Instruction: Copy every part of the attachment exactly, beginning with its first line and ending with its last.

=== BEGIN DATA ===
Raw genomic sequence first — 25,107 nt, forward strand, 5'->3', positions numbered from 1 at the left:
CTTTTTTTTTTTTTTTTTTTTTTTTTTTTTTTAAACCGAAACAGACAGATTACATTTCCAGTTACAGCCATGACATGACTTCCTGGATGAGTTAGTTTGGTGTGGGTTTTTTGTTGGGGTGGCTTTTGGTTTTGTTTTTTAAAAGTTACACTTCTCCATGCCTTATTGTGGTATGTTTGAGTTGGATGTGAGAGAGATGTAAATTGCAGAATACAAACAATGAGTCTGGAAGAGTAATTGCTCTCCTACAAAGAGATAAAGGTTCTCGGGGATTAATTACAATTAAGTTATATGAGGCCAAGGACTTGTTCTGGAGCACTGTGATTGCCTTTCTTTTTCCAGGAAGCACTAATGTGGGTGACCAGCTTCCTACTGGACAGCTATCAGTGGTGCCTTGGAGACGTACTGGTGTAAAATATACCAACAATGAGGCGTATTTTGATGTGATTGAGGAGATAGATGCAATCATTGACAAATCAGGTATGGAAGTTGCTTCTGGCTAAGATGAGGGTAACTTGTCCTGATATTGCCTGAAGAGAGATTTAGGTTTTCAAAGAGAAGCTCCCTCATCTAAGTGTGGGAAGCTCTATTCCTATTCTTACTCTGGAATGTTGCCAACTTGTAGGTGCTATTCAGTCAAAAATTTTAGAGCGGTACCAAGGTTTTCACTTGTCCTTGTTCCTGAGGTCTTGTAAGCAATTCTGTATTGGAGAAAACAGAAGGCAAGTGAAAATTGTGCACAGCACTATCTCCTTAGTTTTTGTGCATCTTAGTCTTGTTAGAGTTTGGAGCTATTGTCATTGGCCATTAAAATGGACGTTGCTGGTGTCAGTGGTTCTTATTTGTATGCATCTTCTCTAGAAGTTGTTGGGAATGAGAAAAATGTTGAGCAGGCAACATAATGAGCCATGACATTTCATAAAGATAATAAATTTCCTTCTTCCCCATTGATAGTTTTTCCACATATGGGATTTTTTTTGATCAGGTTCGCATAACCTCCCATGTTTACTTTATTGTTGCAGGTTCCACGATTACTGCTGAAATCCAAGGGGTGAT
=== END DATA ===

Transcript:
Raw genomic sequence first — 25,107 nt, forward strand, 5'->3', positions numbered from 1 at the left:
CTTTTTTTTTTTTTTTTTTTTTTTTTTTTTTTAAACCGAAACAGACAGATTACATTTCCAGTTACAGCCATGACATGACTTCCTGGATGAGTTAGTTTGGTGTGGGTTTTTTGTTGGGGTGGCTTTTGGTTTTGTTTTTTAAAAGTTACACTTCTCCATGCCTTATTGTGGTATGTTTGAGTTGGATGTGAGAGAGATGTAAATTGCAGAATACAAACAATGAGTCTGGAAGAGTAATTGCTCTCCTACAAAGAGATAAAGGTTCTCGGGGATTAATTACAATTAAGTTATATGAGGCCAAGGACTTGTTCTGGAGCACTGTGATTGCCTTTCTTTTTCCAGGAAGCACTAATGTGGGTGACCAGCTTCCTACTGGACAGCTATCAGTGGTGCCTTGGAGACGTACTGGTGTAAAATATACCAACAATGAGGCGTATTTTGATGTGATTGAGGAGATAGATGCAATCATTGACAAATCAGGTATGGAAGTTGCTTCTGGCTAAGATGAGGGTAACTTGTCCTGATATTGCCTGAAGAGAGATTTAGGTTTTCAAAGAGAAGCTCCCTCATCTAAGTGTGGGAAGCTCTATTCCTATTCTTACTCTGGAATGTTGCCAACTTGTAGGTGCTATTCAGTCAAAAATTTTAGAGCGGTACCAAGGTTTTCACTTGTCCTTGTTCCTGAGGTCTTGTAAGCAATTCTGTATTGGAGAAAACAGAAGGCAAGTGAAAATTGTGCACAGCACTATCTCCTTAGTTTTTGTGCATCTTAGTCTTGTTAGAGTTTGGAGCTATTGTCATTGGCCATTAAAATGGACGTTGCTGGTGTCAGTGGTTCTTATTTGTATGCATCTTCTCTAGAAGTTGTTGGGAATGAGAAAAATGTTGAGCAGGCAACATAATGAGCCATGACATTTCATAAAGATAATAAATTTCCTTCTTCCCCATTGATAGTTTTTCCACATATGGGATTTTTTTTGATCAGGTTCGCATAACCTCCCATGTTTACTTTATTGTTGCAGGTTCCACGATTACTGCTGAAATCCAAGGGGTGAT